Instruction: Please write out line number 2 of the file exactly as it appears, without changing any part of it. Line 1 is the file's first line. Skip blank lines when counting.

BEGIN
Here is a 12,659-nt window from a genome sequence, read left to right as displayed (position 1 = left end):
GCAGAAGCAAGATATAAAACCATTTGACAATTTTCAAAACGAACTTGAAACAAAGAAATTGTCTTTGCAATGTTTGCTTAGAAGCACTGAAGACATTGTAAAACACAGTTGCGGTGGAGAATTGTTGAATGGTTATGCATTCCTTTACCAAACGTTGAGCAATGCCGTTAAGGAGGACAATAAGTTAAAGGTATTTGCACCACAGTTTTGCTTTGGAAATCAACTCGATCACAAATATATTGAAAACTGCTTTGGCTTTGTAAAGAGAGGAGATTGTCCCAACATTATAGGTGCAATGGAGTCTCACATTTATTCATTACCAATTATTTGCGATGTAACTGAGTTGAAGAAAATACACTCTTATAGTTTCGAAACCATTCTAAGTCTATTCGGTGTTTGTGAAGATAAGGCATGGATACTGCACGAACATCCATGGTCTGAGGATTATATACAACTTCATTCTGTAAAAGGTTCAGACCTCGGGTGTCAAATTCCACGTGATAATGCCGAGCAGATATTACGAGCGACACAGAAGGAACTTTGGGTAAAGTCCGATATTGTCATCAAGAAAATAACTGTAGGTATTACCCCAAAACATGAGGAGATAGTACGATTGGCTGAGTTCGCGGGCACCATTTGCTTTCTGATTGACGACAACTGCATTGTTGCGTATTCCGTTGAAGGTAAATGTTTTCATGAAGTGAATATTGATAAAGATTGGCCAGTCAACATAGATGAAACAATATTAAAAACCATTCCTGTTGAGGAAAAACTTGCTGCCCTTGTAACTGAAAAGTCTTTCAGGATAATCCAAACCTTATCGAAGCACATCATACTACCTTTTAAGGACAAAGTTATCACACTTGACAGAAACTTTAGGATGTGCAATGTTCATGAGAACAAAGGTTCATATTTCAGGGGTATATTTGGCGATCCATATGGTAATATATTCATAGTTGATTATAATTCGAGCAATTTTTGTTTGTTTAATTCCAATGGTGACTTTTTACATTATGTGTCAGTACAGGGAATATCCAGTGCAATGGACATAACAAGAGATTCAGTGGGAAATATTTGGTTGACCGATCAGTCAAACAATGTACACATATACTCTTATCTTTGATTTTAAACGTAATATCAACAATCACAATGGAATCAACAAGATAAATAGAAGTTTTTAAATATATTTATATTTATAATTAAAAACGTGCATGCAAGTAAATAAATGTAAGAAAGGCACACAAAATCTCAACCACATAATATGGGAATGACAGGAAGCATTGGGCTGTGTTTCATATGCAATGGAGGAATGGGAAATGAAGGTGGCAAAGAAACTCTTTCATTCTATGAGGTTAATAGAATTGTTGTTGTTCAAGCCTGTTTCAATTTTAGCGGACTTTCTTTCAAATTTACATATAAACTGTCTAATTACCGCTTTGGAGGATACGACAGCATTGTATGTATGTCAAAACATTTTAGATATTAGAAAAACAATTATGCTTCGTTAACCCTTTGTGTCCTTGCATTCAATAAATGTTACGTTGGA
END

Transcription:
GCAGAAGCAAGATATAAAACCATTTGACAATTTTCAAAACGAACTTGAAACAAAGAAATTGTCTTTGCAATGTTTGCTTAGAAGCACTGAAGACATTGTAAAACACAGTTGCGGTGGAGAATTGTTGAATGGTTATGCATTCCTTTACCAAACGTTGAGCAATGCCGTTAAGGAGGACAATAAGTTAAAGGTATTTGCACCACAGTTTTGCTTTGGAAATCAACTCGATCACAAATATATTGAAAACTGCTTTGGCTTTGTAAAGAGAGGAGATTGTCCCAACATTATAGGTGCAATGGAGTCTCACATTTATTCATTACCAATTATTTGCGATGTAACTGAGTTGAAGAAAATACACTCTTATAGTTTCGAAACCATTCTAAGTCTATTCGGTGTTTGTGAAGATAAGGCATGGATACTGCACGAACATCCATGGTCTGAGGATTATATACAACTTCATTCTGTAAAAGGTTCAGACCTCGGGTGTCAAATTCCACGTGATAATGCCGAGCAGATATTACGAGCGACACAGAAGGAACTTTGGGTAAAGTCCGATATTGTCATCAAGAAAATAACTGTAGGTATTACCCCAAAACATGAGGAGATAGTACGATTGGCTGAGTTCGCGGGCACCATTTGCTTTCTGATTGACGACAACTGCATTGTTGCGTATTCCGTTGAAGGTAAATGTTTTCATGAAGTGAATATTGATAAAGATTGGCCAGTCAACATAGATGAAACAATATTAAAAACCATTCCTGTTGAGGAAAAACTTGCTGCCCTTGTAACTGAAAAGTCTTTCAGGATAATCCAAACCTTATCGAAGCACATCATACTACCTTTTAAGGACAAAGTTATCACACTTGACAGAAACTTTAGGATGTGCAATGTTCATGAGAACAAAGGTTCATATTTCAGGGGTATATTTGGCGATCCATATGGTAATATATTCATAGTTGATTATAATTCGAGCAATTTTTGTTTGTTTAATTCCAATGGTGACTTTTTACATTATGTGTCAGTACAGGGAATATCCAGTGCAATGGACATAACAAGAGATTCAGTGGGAAATATTTGGTTGACCGATCAGTCAAACAATGTACACATATACTCTTATCTTTGATTTTAAACGTAATATCAACAATCACAATGGAATCAACAAGATAAATAGAAGTTTTTAAATATATTTATATTTATAATTAAAAACGTGCATGCAAGTAAATAAATGTAAGAAAGGCACACAAAATCTCAACCACATAATATGGGAATGACAGGAAGCATTGGGCTGTGTTTCATATGCAATGGAGGAATGGGAAATGAAGGTGGCAAAGAAACTCTTTCATTCTATGAGGTTAATAGAATTGTTGTTGTTCAAGCCTGTTTCAATTTTAGCGGACTTTCTTTCAAATTTACATATAAACTGTCTAATTACCGCTTTGGAGGATACGACAGCATTGTATGTATGTCAAAACATTTTAGATATTAGAAAAACAATTATGCTTCGTTAACCCTTTGTGTCCTTGCATTCAATAAATGTTACGTTGGA